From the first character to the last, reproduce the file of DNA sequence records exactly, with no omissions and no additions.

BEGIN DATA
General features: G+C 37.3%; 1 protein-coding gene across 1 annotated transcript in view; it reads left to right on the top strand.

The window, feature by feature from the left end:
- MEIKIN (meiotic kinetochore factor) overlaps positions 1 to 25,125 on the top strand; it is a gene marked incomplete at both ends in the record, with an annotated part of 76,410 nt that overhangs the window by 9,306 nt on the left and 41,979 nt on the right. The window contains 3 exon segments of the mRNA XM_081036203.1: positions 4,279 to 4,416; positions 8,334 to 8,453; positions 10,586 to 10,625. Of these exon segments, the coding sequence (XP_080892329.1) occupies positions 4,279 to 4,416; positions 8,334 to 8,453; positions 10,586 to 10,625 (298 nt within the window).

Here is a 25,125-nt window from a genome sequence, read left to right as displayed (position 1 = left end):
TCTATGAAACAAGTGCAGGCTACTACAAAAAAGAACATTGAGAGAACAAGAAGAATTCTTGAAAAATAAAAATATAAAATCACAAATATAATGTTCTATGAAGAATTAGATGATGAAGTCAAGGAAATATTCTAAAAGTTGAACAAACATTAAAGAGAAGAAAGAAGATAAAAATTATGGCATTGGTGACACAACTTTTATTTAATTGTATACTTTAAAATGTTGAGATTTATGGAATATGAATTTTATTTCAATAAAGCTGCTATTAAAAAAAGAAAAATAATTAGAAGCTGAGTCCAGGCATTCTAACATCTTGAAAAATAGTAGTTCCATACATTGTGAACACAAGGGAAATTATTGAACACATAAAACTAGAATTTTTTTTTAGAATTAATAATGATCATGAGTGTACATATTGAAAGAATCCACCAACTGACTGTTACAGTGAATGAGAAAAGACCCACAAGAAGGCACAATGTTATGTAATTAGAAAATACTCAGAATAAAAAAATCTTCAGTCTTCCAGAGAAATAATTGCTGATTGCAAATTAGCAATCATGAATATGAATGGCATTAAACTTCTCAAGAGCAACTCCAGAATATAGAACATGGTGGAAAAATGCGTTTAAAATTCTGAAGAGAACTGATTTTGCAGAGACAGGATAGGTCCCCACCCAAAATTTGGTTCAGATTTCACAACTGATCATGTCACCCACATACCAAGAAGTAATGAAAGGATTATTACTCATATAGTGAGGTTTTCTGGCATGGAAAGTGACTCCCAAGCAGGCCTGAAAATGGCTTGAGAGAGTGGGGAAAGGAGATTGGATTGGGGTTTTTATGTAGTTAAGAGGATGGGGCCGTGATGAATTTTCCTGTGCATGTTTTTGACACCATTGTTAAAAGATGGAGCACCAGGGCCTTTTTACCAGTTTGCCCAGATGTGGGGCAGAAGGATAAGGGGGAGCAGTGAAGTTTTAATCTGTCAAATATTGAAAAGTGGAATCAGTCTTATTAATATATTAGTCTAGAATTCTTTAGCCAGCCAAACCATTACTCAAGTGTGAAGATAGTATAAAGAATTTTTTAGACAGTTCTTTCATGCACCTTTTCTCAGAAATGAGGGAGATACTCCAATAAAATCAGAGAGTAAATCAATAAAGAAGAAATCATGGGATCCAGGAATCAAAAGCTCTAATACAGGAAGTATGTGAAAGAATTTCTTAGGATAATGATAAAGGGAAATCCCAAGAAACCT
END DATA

General features: G+C 37.3%; 1 protein-coding gene across 1 annotated transcript in view; it reads left to right on the top strand.

The window, feature by feature from the left end:
- MEIKIN (meiotic kinetochore factor) overlaps positions 1 to 25,125 on the top strand; it is a gene marked incomplete at both ends in the record, with an annotated part of 76,410 nt that overhangs the window by 9,306 nt on the left and 41,979 nt on the right. The window contains 3 exon segments of the mRNA XM_081036203.1: positions 4,279 to 4,416; positions 8,334 to 8,453; positions 10,586 to 10,625. Of these exon segments, the coding sequence (XP_080892329.1) occupies positions 4,279 to 4,416; positions 8,334 to 8,453; positions 10,586 to 10,625 (298 nt within the window).

Here is a 25,125-nt window from a genome sequence, read left to right as displayed (position 1 = left end):
TCTATGAAACAAGTGCAGGCTACTACAAAAAAGAACATTGAGAGAACAAGAAGAATTCTTGAAAAATAAAAATATAAAATCACAAATATAATGTTCTATGAAGAATTAGATGATGAAGTCAAGGAAATATTCTAAAAGTTGAACAAACATTAAAGAGAAGAAAGAAGATAAAAATTATGGCATTGGTGACACAACTTTTATTTAATTGTATACTTTAAAATGTTGAGATTTATGGAATATGAATTTTATTTCAATAAAGCTGCTATTAAAAAAAGAAAAATAATTAGAAGCTGAGTCCAGGCATTCTAACATCTTGAAAAATAGTAGTTCCATACATTGTGAACACAAGGGAAATTATTGAACACATAAAACTAGAATTTTTTTTTAGAATTAATAATGATCATGAGTGTACATATTGAAAGAATCCACCAACTGACTGTTACAGTGAATGAGAAAAGACCCACAAGAAGGCACAATGTTATGTAATTAGAAAATACTCAGAATAAAAAAATCTTCAGTCTTCCAGAGAAATAATTGCTGATTGCAAATTAGCAATCATGAATATGAATGGCATTAAACTTCTCAAGAGCAACTCCAGAATATAGAACATGGTGGAAAAATGCGTTTAAAATTCTGAAGAGAACTGATTTTGCAGAGACAGGATAGGTCCCCACCCAAAATTTGGTTCAGATTTCACAACTGATCATGTCACCCACATACCAAGAAGTAATGAAAGGATTATTACTCATATAGTGAGGTTTTCTGGCATGGAAAGTGACTCCCAAGCAGGCCTGAAAATGGCTTGAGAGAGTGGGGAAAGGAGATTGGATTGGGGTTTTTATGTAGTTAAGAGGATGGGGCCGTGATGAATTTTCCTGTGCATGTTTTTGACACCATTGTTAAAAGATGGAGCACCAGGGCCTTTTTACCAGTTTGCCCAGATGTGGGGCAGAAGGATAAGGGGGAGCAGTGAAGTTTTAATCTGTCAAATATTGAAAAGTGGAATCAGTCTTATTAATATATTAGTCTAGAATTCTTTAGCCAGCCAAACCATTACTCAAGTGTGAAGATAGTATAAAGAATTTTTTAGACAGTTCTTTCATGCACCTTTTCTCAGAAATGAGGGAGATACTCCAATAAAATCAGAGAGTAAATCAATAAAGAAGAAATCATGGGATCCAGGAATCAAAAGCTCTAATACAGGAAGTATGTGAAAGAATTTCTTAGGATAATGATAAAGGGAAATCCCAAGAAACCT